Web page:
Access all areas: The disability-friendly rock festival

A girl dances while wearing face paint and holding a sheaf of grass

So-called relaxed performances at theatres and cinemas are a welcome innovation for families with a disabled member who finds it difficult to be silent. One Yorkshire couple are taking accessibility even further, with a disability-friendly music festival.

"Many mainstream events make concessions and allowances for disabled people," says Caroline Sutton, who runs the festival in Ilkley with her husband Richard. The inspiration for their accessible event came from speaking with families they'd met since having a disabled child.

Both long-time fans of live music events, the Suttons call their festival Disability Rocks.

As well as the expected accessible toilets and ramps, there is a sensory tent, changing facilities for adults and children, the space to spread out on the ground, as well as designated quiet areas for those who get sensory overload.

At mainstream rock festivals, it's noisy and very crowded. Caroline knows the feeling of needing a space where you can just be yourself and have fun without worrying about what others might consider anti-social.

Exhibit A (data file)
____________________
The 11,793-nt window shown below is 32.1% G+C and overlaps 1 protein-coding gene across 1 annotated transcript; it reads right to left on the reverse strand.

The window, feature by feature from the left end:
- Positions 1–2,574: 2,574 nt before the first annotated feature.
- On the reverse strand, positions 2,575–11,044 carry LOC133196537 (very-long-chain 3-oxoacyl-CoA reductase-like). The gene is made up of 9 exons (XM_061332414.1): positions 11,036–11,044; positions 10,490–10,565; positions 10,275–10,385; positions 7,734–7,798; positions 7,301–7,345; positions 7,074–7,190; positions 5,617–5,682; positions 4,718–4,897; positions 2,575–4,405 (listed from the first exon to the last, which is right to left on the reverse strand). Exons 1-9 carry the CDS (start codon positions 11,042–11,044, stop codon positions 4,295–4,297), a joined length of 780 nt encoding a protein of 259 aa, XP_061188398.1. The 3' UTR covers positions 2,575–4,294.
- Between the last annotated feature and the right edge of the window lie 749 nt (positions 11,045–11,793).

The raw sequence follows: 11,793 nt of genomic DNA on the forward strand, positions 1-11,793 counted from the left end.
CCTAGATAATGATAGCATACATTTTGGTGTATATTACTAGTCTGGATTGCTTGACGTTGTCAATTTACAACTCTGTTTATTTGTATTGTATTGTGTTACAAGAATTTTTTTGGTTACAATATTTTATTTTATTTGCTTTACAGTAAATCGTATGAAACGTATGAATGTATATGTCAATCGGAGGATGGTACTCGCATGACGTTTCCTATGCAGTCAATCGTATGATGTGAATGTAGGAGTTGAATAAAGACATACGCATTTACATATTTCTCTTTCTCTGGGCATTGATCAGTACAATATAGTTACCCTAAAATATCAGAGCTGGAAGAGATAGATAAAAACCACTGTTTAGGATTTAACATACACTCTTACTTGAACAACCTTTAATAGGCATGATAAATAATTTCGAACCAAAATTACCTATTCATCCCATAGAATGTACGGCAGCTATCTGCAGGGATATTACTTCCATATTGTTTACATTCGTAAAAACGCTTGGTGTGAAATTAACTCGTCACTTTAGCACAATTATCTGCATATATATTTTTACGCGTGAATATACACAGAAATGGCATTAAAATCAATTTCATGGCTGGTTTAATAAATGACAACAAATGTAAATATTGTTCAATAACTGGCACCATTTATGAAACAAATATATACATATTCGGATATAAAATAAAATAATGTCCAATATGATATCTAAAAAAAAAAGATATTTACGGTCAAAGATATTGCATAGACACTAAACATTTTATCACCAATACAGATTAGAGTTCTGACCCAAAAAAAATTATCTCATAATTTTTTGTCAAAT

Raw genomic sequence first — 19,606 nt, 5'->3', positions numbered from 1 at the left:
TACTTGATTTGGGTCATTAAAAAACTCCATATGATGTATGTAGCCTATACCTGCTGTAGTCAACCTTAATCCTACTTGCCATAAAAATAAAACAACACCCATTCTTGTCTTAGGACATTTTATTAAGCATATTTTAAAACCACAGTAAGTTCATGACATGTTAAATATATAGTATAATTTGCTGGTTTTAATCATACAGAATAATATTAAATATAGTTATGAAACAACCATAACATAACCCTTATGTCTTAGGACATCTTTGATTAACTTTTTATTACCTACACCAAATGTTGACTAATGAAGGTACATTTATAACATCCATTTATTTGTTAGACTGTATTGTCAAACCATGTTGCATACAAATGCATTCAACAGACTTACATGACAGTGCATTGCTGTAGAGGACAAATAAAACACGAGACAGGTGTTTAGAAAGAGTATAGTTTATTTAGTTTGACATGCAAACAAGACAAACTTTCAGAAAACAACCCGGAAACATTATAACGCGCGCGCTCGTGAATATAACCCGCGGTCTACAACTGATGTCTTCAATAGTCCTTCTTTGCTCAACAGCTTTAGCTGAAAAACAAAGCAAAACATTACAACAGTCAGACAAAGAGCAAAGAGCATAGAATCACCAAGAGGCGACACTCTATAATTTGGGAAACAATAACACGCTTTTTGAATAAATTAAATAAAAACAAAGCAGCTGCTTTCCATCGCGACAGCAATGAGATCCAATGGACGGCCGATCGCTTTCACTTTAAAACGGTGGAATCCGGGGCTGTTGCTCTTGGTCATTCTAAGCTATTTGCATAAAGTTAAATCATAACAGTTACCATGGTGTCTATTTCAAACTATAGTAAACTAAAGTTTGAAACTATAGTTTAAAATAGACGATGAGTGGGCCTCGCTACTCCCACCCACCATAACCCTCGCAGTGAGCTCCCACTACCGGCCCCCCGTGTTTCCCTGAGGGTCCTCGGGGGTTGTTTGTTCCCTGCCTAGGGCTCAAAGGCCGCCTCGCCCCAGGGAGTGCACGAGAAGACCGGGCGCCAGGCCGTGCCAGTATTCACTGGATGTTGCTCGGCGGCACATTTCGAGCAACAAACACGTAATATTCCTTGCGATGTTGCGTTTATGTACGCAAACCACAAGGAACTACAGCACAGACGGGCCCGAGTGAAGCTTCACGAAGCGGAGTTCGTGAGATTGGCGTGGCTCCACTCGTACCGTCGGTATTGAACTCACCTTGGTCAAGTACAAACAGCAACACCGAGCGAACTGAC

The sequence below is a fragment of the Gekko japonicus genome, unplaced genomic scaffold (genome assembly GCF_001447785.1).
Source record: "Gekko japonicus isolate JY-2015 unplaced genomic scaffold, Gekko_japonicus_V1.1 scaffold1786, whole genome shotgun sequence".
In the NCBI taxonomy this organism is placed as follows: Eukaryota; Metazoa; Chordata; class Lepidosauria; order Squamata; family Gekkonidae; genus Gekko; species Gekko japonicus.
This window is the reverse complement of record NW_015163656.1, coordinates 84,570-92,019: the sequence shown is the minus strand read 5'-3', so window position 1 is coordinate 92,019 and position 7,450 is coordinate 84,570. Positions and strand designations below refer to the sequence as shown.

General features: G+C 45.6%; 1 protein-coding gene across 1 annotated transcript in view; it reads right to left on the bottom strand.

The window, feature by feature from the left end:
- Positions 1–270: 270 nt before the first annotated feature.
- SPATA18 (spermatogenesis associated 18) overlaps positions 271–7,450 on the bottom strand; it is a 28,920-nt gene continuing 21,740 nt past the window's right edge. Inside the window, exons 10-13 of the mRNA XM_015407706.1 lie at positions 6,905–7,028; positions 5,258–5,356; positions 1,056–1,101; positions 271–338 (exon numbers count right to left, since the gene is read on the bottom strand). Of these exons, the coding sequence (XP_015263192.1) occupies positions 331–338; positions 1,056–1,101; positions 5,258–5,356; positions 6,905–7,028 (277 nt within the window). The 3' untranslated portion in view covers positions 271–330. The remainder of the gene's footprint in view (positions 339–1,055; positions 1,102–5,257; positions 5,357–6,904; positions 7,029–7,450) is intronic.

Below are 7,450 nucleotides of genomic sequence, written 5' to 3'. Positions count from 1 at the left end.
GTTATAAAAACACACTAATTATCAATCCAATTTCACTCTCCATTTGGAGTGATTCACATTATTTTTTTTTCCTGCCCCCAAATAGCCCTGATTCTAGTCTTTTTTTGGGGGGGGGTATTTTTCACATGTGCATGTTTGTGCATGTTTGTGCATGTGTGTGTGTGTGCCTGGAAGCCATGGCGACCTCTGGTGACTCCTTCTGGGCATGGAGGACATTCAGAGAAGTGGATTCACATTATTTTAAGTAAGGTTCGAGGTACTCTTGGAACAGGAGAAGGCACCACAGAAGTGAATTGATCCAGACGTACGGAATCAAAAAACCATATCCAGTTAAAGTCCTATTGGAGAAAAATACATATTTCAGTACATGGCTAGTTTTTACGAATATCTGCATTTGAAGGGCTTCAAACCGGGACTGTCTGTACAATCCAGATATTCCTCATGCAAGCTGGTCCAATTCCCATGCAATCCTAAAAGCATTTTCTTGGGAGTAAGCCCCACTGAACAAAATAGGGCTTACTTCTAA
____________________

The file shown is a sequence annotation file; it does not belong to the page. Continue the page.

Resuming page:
"If their child has a meltdown in the supermarket, parents get looks from staff and customers implying that they are not a good parent or that their child is badly behaved," she says.

"If someone does the same at Disability Rocks, no-one bats an eyelid."

Many families with a disabled member feel a day out is impossible or "not for them" but the little extras at this festival are designed to make it more achievable.

One supportive touch is a team of 60 expert volunteers, known as Helping Hands, who mingle like the Olympic Games Makers ready to help where needed.

"The volunteers push wheelchairs, help with directions and round up runaways," explains Richard. When families get settled, it can be disruptive to move. He says: "The volunteers will fetch food and drinks for groups and help out with toilet trips."

The event features local bands, singing - accompanied by Makaton sign language - and DJ workshops. There is also a disabled comedian, Francesca Martinez.

Disability Rocks is funded through ticket sales, stall fees and grants, including one from the Arts Council. It's the second year for the festival. Last year drew a crowd of 750.

"While mainstream access at events is great," says Caroline, "families sometimes feel more relaxed when disability is the rule, rather than the exception."

Disability Rocks takes place on Saturday 8 June at Nell Bank in Ilkley, West Yorkshire.

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